Texas bathroom bill clears another hurdle after 10-hour “marathon hearing”

FILE- In this Aug. 23, 2007, file photo, a sign marks the entrance to a gender-neutral restroom at the University of Vermont in Burlington, Vt. Nearly all of the nation's 20 largest cities, including New York City, have local or state nondiscrimination laws that allow transgender people to use whatever bathroom they identify with, though a debate has raged around the topic nationwide. Bill de Blasio, a Democrat, signed an executive order on Monday, March 7, 2016, that guarantees people access to single-sex facilities consistent with their gender identity at city facilities, including offices, pools and recreation centers, without the need to show identification or any other proof of gender. (AP Photo/Toby Talbot, File)

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On Friday, Texas senators voted 8-1 to pass a controversial bill restricting bathroom usage for transgender people.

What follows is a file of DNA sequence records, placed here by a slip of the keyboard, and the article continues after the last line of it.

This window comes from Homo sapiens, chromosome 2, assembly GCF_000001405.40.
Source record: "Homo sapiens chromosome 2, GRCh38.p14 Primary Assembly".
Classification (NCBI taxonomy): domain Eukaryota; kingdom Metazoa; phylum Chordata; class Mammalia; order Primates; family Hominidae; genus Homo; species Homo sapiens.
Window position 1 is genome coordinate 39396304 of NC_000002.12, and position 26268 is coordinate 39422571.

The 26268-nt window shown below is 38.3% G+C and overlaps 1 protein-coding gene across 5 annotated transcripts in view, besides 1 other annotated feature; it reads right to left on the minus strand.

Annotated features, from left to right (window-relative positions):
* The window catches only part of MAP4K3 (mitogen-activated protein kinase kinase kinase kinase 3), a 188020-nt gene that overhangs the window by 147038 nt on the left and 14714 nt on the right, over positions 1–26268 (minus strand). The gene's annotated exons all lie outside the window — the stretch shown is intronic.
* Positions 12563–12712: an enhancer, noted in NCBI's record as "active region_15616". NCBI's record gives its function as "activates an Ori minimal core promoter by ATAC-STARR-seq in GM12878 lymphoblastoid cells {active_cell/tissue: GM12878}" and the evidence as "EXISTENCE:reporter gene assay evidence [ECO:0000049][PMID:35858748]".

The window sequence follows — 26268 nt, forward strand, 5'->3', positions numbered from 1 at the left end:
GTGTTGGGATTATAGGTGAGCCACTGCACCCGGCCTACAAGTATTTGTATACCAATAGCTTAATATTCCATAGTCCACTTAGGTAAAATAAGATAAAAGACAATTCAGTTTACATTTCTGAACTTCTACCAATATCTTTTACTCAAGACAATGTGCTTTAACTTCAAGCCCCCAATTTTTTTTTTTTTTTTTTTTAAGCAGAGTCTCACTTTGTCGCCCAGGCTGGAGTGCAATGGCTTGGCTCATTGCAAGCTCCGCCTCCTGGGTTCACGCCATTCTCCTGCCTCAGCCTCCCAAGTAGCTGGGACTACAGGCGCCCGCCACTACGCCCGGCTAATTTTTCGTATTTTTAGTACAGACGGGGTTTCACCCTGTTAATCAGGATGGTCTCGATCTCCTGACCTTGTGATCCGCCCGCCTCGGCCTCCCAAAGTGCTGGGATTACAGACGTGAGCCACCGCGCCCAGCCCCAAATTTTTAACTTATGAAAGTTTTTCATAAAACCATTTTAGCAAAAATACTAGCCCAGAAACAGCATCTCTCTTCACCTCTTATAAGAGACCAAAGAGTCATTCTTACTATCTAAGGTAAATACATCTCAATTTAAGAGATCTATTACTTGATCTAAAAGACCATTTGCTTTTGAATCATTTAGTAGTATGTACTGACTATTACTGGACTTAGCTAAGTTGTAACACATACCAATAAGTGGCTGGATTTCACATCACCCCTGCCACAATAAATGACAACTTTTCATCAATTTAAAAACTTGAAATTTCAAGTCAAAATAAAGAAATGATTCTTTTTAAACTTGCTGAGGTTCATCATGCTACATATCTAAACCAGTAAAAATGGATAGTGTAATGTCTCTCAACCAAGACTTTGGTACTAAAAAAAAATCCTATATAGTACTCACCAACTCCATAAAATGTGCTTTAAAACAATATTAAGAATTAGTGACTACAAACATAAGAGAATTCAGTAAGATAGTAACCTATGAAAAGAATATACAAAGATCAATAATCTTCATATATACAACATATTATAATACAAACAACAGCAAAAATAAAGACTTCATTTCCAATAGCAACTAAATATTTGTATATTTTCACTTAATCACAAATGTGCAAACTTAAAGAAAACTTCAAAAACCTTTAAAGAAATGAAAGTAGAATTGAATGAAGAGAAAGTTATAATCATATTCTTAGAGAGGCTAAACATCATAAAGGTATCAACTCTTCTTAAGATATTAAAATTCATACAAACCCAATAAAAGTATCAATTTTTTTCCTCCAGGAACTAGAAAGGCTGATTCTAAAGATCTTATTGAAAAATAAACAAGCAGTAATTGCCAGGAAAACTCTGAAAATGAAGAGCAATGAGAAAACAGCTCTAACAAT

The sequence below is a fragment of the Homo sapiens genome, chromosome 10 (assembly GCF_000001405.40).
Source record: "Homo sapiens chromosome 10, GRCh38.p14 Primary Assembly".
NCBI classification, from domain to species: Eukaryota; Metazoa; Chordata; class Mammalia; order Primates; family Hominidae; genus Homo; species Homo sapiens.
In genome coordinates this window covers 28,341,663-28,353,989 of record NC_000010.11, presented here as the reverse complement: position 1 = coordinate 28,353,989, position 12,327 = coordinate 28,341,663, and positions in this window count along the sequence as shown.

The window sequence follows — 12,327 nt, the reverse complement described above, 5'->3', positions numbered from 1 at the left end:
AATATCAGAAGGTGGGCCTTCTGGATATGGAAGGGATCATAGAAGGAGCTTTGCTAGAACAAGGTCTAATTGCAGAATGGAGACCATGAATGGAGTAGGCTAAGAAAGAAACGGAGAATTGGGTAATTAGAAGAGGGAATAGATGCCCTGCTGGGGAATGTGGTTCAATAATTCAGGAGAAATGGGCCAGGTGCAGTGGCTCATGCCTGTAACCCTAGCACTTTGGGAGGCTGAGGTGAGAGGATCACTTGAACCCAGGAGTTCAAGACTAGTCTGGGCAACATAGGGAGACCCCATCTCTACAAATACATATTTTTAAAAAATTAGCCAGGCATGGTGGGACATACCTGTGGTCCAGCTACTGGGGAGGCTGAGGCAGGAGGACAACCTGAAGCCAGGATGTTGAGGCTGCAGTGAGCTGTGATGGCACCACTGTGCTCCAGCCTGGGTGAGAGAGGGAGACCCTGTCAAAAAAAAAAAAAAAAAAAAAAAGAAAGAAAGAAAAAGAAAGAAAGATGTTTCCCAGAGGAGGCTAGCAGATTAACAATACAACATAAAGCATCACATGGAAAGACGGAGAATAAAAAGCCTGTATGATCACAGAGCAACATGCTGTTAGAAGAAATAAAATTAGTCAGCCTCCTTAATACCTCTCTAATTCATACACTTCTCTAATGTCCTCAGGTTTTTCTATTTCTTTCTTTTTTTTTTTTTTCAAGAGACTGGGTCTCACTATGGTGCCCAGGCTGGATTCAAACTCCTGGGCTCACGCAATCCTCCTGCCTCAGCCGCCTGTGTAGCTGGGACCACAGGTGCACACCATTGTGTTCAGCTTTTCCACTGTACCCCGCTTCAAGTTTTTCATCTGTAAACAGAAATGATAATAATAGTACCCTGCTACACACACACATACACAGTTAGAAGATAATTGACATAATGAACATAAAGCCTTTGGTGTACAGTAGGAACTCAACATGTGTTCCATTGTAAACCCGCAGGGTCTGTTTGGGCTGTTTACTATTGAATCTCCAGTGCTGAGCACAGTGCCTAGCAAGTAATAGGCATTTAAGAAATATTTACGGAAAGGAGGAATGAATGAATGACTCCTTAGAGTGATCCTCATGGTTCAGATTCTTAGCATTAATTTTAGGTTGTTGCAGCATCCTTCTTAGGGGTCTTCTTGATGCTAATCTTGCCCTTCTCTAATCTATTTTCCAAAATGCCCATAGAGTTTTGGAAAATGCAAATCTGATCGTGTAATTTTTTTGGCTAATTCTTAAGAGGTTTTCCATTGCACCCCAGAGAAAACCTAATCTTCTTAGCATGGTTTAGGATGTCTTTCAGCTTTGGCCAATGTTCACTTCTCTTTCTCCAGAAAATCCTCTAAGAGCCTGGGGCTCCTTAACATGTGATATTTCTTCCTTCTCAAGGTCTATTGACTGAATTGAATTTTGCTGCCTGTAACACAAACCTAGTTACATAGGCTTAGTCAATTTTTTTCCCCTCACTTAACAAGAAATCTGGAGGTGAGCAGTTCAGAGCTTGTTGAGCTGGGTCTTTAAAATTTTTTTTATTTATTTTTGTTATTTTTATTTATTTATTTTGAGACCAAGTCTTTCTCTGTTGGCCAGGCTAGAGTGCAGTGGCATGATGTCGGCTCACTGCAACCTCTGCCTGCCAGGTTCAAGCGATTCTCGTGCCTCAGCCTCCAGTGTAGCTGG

RELATED: The Texas Bathroom Bill Just Won’t Die, and it Could Affect the 2018 Primary.

For 10 hours before the vote, people offered emotionally charged testimony, largely opposed to the bill. Transgender people, their friends, families and allies took the floor to plead with Texas legislators not to pass this bill.

The bill, called Senate Bill Three, was passed by the Senate State Affairs Committee, and restricts bathroom usage for transgender people in public schools and government buildings. SB Three also aims to restrict some aspects of public bathroom use for transgender people, as other bills before it have that ended up foundering in the House. SB Three is expected to be speedily approved by the full Senate, and sent to the House for approval this week.

The bill’s author Sen. Lois Kolkhorst said the bill was meant to be a middle ground “between the right to declare your gender and the right of a parent to protect your child.” She referred to the now-rescinded guidelines from the Obama administration, protecting transgender use of whichever public bathroom they chose, as the government dictating state law.

As often happens with issues of this nature, supporters of this bill say trans-inclusive policies for bathrooms will make it easier for sexual predators to target children. Opponents questioned this at Friday’s hearing, citing an almost complete lack of evidence.

RELATED: Some Texas Republicans Say They Don’t Want to Vote on the Bathroom Bill, But Might Have to Anyway.

What do you think?

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